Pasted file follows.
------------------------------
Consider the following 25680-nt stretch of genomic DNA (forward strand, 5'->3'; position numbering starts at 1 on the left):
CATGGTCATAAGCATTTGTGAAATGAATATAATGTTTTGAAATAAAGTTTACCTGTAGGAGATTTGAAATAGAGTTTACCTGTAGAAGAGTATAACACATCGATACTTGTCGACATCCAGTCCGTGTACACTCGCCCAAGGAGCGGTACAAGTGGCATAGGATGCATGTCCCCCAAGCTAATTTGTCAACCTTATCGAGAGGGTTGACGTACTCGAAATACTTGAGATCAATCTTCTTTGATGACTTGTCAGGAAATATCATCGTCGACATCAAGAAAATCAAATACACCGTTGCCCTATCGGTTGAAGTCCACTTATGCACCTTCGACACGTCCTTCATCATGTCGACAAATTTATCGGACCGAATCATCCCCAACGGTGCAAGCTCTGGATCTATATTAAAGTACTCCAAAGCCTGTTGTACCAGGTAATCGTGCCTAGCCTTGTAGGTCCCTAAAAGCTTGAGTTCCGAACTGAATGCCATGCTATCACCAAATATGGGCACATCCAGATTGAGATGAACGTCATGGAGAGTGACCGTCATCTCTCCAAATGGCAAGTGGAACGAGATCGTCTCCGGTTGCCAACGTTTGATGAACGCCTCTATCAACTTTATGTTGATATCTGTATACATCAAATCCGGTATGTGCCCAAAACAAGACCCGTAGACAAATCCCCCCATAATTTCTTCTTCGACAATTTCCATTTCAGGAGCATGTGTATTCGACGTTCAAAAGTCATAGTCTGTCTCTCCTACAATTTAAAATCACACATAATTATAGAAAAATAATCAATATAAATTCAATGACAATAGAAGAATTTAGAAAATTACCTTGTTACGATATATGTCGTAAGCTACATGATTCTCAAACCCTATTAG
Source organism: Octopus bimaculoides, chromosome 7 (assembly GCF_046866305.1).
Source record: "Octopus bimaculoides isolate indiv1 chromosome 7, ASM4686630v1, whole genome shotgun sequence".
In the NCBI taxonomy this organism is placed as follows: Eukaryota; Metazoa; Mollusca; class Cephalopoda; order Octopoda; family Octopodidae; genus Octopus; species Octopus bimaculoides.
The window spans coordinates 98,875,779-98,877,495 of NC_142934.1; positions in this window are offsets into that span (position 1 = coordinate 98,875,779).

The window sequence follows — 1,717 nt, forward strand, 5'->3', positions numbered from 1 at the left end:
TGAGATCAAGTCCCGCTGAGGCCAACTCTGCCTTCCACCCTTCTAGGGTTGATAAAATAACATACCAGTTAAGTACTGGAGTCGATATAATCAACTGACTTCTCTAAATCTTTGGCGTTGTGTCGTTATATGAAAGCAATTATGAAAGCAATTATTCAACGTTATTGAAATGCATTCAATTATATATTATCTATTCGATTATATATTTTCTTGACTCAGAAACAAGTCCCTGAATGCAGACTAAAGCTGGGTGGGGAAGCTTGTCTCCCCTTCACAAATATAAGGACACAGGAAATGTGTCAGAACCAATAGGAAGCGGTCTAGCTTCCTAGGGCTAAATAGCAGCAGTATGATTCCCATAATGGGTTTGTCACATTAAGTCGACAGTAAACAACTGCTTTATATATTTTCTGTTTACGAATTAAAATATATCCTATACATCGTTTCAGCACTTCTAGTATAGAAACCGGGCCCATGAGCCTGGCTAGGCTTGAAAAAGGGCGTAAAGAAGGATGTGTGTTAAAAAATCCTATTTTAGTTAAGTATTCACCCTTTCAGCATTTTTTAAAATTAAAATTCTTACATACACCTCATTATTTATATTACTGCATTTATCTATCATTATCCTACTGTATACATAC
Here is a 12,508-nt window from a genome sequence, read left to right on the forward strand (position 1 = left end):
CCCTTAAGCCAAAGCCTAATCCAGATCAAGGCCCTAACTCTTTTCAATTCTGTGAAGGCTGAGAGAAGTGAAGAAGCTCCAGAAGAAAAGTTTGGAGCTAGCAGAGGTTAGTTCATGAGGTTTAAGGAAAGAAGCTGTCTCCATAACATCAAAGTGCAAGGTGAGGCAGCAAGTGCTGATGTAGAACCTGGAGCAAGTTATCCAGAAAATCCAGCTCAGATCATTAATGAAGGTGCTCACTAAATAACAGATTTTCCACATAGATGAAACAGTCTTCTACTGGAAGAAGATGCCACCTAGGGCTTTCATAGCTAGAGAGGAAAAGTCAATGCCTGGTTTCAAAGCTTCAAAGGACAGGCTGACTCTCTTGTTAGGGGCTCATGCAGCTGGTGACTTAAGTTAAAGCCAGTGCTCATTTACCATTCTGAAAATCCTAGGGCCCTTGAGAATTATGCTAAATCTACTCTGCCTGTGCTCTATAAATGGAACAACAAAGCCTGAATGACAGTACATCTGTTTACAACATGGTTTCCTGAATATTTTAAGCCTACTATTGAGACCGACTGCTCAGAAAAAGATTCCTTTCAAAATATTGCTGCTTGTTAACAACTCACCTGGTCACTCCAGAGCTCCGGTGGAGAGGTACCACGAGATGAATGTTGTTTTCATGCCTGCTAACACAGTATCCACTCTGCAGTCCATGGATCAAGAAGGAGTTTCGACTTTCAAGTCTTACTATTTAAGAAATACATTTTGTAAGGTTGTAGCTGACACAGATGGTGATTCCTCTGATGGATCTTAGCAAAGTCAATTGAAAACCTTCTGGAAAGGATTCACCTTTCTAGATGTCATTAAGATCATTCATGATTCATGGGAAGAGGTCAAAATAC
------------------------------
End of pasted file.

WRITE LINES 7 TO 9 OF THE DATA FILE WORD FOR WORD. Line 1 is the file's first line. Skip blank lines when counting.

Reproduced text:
The window sequence follows — 1,717 nt, forward strand, 5'->3', positions numbered from 1 at the left end:
TGAGATCAAGTCCCGCTGAGGCCAACTCTGCCTTCCACCCTTCTAGGGTTGATAAAATAACATACCAGTTAAGTACTGGAGTCGATATAATCAACTGACTTCTCTAAATCTTTGGCGTTGTGTCGTTATATGAAAGCAATTATGAAAGCAATTATTCAACGTTATTGAAATGCATTCAATTATATATTATCTATTCGATTATATATTTTCTTGACTCAGAAACAAGTCCCTGAATGCAGACTAAAGCTGGGTGGGGAAGCTTGTCTCCCCTTCACAAATATAAGGACACAGGAAATGTGTCAGAACCAATAGGAAGCGGTCTAGCTTCCTAGGGCTAAATAGCAGCAGTATGATTCCCATAATGGGTTTGTCACATTAAGTCGACAGTAAACAACTGCTTTATATATTTTCTGTTTACGAATTAAAATATATCCTATACATCGTTTCAGCACTTCTAGTATAGAAACCGGGCCCATGAGCCTGGCTAGGCTTGAAAAAGGGCGTAAAGAAGGATGTGTGTTAAAAAATCCTATTTTAGTTAAGTATTCACCCTTTCAGCATTTTTTAAAATTAAAATTCTTACATACACCTCATTATTTATATTACTGCATTTATCTATCATTATCCTACTGTATACATAC
Here is a 12,508-nt window from a genome sequence, read left to right on the forward strand (position 1 = left end):